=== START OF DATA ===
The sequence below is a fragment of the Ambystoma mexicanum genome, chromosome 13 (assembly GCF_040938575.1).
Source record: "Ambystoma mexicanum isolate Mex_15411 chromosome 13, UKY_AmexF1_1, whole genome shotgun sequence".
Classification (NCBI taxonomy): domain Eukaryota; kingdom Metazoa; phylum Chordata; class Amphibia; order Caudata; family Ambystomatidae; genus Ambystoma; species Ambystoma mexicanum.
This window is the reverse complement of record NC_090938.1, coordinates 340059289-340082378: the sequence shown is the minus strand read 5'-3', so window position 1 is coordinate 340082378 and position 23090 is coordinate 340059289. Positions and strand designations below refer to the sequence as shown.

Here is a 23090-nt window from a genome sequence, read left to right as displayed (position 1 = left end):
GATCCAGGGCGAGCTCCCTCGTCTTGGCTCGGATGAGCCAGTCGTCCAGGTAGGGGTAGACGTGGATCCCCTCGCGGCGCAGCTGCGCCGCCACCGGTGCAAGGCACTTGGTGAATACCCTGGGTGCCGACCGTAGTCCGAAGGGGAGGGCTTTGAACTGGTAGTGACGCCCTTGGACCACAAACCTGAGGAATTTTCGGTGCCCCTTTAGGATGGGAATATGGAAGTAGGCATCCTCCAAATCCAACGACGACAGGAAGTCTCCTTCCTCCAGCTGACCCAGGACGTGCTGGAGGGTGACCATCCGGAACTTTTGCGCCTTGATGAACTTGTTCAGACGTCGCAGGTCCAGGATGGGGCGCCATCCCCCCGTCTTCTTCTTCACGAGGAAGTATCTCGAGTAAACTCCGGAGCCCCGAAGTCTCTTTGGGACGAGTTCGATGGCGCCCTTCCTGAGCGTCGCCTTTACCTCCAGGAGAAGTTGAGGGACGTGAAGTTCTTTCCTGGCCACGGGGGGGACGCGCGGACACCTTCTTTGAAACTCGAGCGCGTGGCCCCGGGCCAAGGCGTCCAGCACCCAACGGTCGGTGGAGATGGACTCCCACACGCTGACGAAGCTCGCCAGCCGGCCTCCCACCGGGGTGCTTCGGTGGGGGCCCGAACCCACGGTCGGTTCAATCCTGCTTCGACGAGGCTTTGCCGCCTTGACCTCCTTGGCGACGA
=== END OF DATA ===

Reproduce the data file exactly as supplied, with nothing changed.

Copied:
The sequence below is a fragment of the Ambystoma mexicanum genome, chromosome 13 (assembly GCF_040938575.1).
Source record: "Ambystoma mexicanum isolate Mex_15411 chromosome 13, UKY_AmexF1_1, whole genome shotgun sequence".
Classification (NCBI taxonomy): domain Eukaryota; kingdom Metazoa; phylum Chordata; class Amphibia; order Caudata; family Ambystomatidae; genus Ambystoma; species Ambystoma mexicanum.
This window is the reverse complement of record NC_090938.1, coordinates 340059289-340082378: the sequence shown is the minus strand read 5'-3', so window position 1 is coordinate 340082378 and position 23090 is coordinate 340059289. Positions and strand designations below refer to the sequence as shown.

Here is a 23090-nt window from a genome sequence, read left to right as displayed (position 1 = left end):
GATCCAGGGCGAGCTCCCTCGTCTTGGCTCGGATGAGCCAGTCGTCCAGGTAGGGGTAGACGTGGATCCCCTCGCGGCGCAGCTGCGCCGCCACCGGTGCAAGGCACTTGGTGAATACCCTGGGTGCCGACCGTAGTCCGAAGGGGAGGGCTTTGAACTGGTAGTGACGCCCTTGGACCACAAACCTGAGGAATTTTCGGTGCCCCTTTAGGATGGGAATATGGAAGTAGGCATCCTCCAAATCCAACGACGACAGGAAGTCTCCTTCCTCCAGCTGACCCAGGACGTGCTGGAGGGTGACCATCCGGAACTTTTGCGCCTTGATGAACTTGTTCAGACGTCGCAGGTCCAGGATGGGGCGCCATCCCCCCGTCTTCTTCTTCACGAGGAAGTATCTCGAGTAAACTCCGGAGCCCCGAAGTCTCTTTGGGACGAGTTCGATGGCGCCCTTCCTGAGCGTCGCCTTTACCTCCAGGAGAAGTTGAGGGACGTGAAGTTCTTTCCTGGCCACGGGGGGGACGCGCGGACACCTTCTTTGAAACTCGAGCGCGTGGCCCCGGGCCAAGGCGTCCAGCACCCAACGGTCGGTGGAGATGGACTCCCACACGCTGACGAAGCTCGCCAGCCGGCCTCCCACCGGGGTGCTTCGGTGGGGGCCCGAACCCACGGTCGGTTCAATCCTGCTTCGACGAGGCTTTGCCGCCTTGACCTCCTTGGCGACGA